The lack of access to effective diagnosis and treatment for drug-resistant tuberculosis (DR-TB) remains a persistent ethical, human rights and public health challenge globally. In addressing this challenge, arguments based on a Human Rights-Based Approach (HRBA) to health have most often been focused on the Right to Health. However, a key challenge in multidrug-resistant (MDR-) and extensively drug-resistant (XDR-) TB is the glaring absence of scientific research; ranging from basic science and drug discovery through to implementation science once new tools have been developed. Although the Right to Enjoy the Benefits of Scientific Progress and its Applications (REBSP) is a little theorised human right, it has the potential to enrich our understanding and use of the Rights-Based Approach to health. In this chapter, we argue that States’ duties to respect, protect and fulfil the REBSP within and outside their borders is an important vehicle that can be drawn on to redress the lack of research into new drug development and appropriate use of existing drugs for DR-TB in high burden settings. We call for urgent attention to minimum core obligations for the REBSP and the need for a General Comment by a UN human rights monitoring body to provide for its interpretation. We also note that conceptualization of the REBSP has the potential to complement Right to Health claims intended to enhance access to treatment for DR-TB on a global scale.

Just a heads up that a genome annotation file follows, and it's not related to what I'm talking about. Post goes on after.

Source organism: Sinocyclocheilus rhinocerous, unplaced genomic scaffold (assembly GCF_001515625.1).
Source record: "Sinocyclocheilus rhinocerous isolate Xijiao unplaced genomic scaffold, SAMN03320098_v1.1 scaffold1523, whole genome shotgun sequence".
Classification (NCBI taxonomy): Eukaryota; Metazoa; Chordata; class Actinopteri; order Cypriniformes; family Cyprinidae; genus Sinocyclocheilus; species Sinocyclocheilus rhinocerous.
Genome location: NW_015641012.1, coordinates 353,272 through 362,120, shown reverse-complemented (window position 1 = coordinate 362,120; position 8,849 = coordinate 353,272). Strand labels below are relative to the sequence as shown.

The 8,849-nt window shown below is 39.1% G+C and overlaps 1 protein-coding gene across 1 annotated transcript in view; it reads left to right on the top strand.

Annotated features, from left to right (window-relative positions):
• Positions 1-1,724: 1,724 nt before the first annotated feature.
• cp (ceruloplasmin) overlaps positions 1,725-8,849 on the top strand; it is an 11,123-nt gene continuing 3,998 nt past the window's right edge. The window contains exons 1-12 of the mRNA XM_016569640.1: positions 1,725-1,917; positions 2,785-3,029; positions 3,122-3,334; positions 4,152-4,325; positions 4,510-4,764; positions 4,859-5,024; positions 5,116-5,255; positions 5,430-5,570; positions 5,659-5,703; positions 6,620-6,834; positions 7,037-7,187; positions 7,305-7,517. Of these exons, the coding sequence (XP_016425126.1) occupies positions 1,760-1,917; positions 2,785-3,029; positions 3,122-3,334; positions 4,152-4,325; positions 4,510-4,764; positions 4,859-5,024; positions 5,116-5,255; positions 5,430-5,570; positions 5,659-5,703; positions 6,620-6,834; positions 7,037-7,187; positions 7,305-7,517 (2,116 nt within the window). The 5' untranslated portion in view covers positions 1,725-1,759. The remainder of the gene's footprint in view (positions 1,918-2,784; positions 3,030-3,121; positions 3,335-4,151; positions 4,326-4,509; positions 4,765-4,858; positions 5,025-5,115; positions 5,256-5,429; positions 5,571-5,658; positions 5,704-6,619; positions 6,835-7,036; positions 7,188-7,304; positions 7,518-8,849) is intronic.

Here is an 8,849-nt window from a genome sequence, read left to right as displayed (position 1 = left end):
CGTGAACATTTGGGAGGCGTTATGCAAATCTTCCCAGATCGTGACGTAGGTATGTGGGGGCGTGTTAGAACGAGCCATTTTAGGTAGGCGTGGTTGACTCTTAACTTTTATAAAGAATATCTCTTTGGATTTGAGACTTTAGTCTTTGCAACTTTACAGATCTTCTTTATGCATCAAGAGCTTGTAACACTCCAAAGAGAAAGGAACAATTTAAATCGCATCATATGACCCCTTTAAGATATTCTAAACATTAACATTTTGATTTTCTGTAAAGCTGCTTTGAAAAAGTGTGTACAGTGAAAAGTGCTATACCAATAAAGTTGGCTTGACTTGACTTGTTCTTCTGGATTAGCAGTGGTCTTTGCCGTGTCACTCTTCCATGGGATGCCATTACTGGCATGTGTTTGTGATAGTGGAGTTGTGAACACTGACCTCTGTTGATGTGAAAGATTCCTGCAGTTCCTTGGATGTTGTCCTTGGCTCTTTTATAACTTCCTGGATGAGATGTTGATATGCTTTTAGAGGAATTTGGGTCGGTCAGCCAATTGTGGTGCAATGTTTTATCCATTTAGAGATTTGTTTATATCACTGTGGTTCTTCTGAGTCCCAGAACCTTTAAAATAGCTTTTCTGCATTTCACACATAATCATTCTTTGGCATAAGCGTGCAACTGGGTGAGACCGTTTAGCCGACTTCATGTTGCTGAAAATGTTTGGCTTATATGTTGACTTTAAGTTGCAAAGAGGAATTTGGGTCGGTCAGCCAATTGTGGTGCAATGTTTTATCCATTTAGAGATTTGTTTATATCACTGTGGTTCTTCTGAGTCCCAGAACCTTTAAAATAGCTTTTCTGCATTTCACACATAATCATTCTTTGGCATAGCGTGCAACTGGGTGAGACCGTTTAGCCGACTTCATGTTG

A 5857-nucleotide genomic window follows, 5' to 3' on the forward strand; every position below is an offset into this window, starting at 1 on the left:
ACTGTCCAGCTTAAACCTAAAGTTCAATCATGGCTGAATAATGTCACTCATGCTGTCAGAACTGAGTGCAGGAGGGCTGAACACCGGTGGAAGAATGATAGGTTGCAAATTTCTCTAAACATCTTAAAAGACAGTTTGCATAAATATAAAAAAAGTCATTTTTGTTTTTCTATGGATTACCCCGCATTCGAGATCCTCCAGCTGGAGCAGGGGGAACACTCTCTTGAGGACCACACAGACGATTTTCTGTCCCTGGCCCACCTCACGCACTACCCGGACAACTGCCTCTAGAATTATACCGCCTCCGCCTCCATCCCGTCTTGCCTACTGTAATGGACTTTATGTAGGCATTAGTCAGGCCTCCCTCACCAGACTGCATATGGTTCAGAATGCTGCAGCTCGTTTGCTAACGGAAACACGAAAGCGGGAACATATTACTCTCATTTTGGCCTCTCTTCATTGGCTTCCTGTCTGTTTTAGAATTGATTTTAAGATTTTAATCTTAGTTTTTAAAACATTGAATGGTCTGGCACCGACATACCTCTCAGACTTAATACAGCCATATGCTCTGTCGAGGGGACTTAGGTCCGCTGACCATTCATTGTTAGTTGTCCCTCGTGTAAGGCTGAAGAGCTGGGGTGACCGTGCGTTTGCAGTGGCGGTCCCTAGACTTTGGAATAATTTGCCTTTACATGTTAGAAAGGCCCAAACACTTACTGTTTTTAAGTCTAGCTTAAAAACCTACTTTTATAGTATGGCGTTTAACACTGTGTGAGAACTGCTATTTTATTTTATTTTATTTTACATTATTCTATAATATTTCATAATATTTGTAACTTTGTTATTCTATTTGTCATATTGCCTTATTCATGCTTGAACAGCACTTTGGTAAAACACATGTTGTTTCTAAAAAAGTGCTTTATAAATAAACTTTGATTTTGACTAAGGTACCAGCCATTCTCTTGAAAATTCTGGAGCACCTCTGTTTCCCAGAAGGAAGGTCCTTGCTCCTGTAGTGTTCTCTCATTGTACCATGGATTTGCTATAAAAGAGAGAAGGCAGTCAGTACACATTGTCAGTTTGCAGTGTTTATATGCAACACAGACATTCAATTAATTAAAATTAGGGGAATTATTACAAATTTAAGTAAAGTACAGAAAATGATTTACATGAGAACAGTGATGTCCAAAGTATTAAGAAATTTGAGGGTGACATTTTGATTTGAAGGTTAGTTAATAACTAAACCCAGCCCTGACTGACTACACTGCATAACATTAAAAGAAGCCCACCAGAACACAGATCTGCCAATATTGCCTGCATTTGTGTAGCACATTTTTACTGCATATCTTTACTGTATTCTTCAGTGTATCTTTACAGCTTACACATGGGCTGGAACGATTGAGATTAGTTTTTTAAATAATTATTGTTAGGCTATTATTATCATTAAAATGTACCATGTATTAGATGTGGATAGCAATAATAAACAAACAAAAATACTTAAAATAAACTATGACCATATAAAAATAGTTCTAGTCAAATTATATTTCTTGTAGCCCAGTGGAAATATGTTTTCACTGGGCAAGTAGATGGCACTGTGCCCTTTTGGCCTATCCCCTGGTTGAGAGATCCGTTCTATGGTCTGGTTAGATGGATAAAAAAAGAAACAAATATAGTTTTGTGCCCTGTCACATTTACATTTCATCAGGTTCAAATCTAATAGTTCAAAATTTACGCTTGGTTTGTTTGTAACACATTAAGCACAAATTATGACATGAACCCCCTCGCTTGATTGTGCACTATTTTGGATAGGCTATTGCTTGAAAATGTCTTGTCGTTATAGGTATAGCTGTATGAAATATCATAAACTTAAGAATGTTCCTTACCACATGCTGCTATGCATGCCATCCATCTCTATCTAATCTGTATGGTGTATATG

|Title of host publication||Ethics and Drug Resistance: Collective Responsibility for Global Health|
|Editors||E. Jamzorik, M. Selgelid|
|Place of Publication||Cham|
|Publisher||Springer International Publishing|
|Number of pages||15|
|Publication status||Published - 20 Nov 2020|
|Series||Public Health Ethics Analysis|